1. In this case the accused men have been bound down under Section 109, Criminal P. C, and they have been ordered rigorous imprisonment in default of their giving security. It appears that these two men were found not very far from their home in a place outside a village and there is evidence to show that they were bent upon committing burglary at night, one man was found in possession of a sindhkati and a pair of tin-cutters and the other of a bunch of keys and there can be little doubt these people were outside the village in which they lived for the purpose of committing burglary. They were seen to be approaching a certain house and at the barking of a dog they lay quiet and sometime afterwards they attempted to approach again and in these circumstances they were arrested and they were charged as being people who were taking precautions to conceal their presence within the local limits of the Magistrate's jurisdiction and that there was reason to believe that they were taking such precautions with a view to commit an offence. It appears that they were trying to conceal themselves from persons in the house and from anybody who might come to pass that way, and there is no doubt that they were taking such precautions with a view to commit an offence. But has this anything to do with the meaning of Section 109 In my opinion, it has nothing whatsoever to do with the meaning of Section 109. The first thing to be noticed is that this is not a section which constitutes certain conduct a crime. It is not a section which gives authority to arrest somebody who otherwise could not have been arrested. The section says that where a Magistrate receives information of certain kind he may require the person to show cause why he should not give security. Looking at it from that point of view the Magistrate is supposed to have had an information that there were persons who were taking precautions to conceal the fact that they were present within the local limits of the Magistrate's jurisdiction. The idea is that someone may be taking precaution to conceal himself within the local limits of the Magistrate's jurisdiction, not to conceal himself as one who hides from a policeman but to conceal the fact of his infesting the Magistrate's jurisdiction, and in that class of case if there is reason to believe that this is a precaution taken with a view to commit an offence, the Magistrate can require him to give security. It is reasonable in that view that Clauses (a) and (b) should be found together, treating a man who has no ostensible means of subsistence and cannot give satisfactory account of himself as a person of the same kind as a person trying to escape notice and to inhabit the locality without his presence in the locality becoming known, and doing this for the purpose of committing an offence. Authority on this point has been cited to us in the case of Reshu v. Emperor  22 C.W.N. 163, Piru v. Emperor : AIR1925Cal616 and Emperor v Bhairon : AIR1927All50 . The exposition of the law given in the latter case is the correct exposition of the meaning of Clause 1. It is quite true that CI. 1, Section 109, is not likely to come into operation every day. That is no reason why it should be applied to fill up any gap that there may be in the criminal law, or in a case in which it does not apply. The learned Judges of the Allahabad High Court say:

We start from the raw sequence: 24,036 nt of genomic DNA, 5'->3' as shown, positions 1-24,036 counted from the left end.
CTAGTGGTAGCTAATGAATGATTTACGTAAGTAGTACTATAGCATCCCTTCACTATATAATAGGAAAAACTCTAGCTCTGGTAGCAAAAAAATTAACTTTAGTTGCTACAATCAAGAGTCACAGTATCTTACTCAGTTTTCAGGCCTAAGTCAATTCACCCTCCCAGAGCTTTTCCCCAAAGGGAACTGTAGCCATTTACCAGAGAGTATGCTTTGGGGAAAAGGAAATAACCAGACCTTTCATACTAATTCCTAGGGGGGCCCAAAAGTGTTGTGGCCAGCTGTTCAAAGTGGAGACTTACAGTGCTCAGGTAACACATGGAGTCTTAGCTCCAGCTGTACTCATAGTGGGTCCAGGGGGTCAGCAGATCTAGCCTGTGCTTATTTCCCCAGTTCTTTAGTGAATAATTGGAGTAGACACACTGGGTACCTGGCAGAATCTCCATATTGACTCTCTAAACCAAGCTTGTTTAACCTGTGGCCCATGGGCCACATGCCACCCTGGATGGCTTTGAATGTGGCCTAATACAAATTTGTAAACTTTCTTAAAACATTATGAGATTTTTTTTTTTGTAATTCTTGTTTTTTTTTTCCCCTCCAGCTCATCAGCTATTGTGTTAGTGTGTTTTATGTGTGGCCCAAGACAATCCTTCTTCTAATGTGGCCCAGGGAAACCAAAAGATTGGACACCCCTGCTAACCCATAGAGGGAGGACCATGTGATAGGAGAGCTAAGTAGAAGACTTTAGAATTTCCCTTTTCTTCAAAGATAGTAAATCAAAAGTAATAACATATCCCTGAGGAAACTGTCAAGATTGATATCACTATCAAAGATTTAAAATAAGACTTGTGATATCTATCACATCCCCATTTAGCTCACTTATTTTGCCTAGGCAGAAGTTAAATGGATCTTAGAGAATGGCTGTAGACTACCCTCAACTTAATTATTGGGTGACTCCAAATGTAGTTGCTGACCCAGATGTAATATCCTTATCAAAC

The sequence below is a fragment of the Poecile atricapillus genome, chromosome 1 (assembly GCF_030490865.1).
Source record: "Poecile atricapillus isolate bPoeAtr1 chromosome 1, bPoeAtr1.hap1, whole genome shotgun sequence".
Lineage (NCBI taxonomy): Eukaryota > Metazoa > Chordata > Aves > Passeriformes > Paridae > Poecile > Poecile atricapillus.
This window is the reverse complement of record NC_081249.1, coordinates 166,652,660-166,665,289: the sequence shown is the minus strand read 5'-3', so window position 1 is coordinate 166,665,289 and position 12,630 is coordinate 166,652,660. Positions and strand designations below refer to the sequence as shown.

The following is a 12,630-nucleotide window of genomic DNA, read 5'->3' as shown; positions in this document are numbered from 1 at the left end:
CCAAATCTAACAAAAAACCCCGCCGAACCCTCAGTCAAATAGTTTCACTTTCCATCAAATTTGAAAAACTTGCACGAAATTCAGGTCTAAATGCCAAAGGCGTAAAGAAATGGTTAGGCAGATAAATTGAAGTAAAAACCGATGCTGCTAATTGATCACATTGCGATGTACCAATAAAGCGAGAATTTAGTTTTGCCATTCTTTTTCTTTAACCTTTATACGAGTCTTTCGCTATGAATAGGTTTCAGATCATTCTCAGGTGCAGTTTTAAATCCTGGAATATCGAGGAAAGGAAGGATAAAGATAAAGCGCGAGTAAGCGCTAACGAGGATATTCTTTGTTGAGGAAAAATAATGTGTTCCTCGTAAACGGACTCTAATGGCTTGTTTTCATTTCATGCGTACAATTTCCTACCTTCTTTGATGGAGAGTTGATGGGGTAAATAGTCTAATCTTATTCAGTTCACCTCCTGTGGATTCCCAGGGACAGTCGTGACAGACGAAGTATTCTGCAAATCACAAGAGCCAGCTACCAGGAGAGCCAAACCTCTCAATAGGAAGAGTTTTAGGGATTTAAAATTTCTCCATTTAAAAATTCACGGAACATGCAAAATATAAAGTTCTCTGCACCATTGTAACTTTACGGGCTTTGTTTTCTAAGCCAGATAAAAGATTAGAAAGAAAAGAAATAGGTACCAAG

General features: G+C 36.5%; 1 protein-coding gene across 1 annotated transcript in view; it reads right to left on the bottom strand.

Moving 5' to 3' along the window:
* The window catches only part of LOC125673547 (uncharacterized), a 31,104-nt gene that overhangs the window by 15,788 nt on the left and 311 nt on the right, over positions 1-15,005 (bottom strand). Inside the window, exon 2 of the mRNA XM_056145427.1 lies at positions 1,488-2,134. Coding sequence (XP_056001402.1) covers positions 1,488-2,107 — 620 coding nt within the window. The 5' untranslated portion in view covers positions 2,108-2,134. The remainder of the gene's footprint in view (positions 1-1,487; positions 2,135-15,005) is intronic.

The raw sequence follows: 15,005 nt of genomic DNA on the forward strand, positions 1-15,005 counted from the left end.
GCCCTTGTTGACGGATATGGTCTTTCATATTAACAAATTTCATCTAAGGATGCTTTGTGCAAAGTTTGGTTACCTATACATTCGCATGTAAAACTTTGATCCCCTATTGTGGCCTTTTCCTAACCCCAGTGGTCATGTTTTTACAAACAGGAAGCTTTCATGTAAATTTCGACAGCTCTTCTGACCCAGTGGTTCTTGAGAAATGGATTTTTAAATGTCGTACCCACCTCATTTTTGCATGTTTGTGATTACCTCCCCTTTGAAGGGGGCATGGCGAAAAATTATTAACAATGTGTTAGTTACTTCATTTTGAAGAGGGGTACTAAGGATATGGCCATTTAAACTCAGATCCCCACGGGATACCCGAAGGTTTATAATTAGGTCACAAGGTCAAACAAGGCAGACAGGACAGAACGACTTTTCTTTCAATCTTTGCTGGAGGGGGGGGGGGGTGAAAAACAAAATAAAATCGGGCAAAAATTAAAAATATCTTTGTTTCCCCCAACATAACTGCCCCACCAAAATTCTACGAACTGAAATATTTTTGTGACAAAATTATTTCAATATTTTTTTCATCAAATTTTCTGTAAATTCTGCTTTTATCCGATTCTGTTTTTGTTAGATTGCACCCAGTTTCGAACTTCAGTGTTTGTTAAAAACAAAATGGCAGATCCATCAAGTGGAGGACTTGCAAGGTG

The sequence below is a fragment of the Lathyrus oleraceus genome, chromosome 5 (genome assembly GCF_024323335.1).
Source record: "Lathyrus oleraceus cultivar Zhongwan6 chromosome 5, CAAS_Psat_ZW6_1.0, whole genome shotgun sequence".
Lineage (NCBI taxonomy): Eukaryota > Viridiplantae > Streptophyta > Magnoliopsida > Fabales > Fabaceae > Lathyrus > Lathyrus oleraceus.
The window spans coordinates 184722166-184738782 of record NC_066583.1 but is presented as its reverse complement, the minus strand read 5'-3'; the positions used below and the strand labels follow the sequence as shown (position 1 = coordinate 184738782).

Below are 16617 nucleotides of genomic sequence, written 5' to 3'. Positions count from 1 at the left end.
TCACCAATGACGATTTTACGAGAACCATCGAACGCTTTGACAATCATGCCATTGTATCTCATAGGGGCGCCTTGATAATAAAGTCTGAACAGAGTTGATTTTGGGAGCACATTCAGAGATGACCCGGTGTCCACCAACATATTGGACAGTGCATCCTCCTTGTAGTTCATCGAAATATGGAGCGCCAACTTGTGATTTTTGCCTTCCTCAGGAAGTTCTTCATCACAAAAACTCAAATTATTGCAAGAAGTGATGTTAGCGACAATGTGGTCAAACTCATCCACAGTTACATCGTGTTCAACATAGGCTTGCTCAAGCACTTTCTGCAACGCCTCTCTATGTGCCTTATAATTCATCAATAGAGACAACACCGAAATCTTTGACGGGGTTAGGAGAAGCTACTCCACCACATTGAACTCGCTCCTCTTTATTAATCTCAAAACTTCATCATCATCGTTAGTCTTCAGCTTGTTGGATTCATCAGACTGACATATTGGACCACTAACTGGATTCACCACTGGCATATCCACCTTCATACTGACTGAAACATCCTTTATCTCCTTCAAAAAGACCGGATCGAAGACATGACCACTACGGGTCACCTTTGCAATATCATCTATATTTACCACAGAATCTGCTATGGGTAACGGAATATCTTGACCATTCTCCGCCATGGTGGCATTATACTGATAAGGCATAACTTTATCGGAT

In our view it is an entire mistake to read that clause as applying to any person who takes steps to conceal himself, in the sense of concealing his presence in the way in which a criminal conceals his presence when he goes in the dark or by a deserted road, or by some other secret means to commit a crime in his own neighbourhood.
2. I agree with that proposition and that is sufficient to decide this case.
3. In the circumstances the order made by the Magistrate must be set aside and the petitioners are discharged from the obligation of giving any security. If the prisoners are in custody they must be forthwith released.
3. I agree.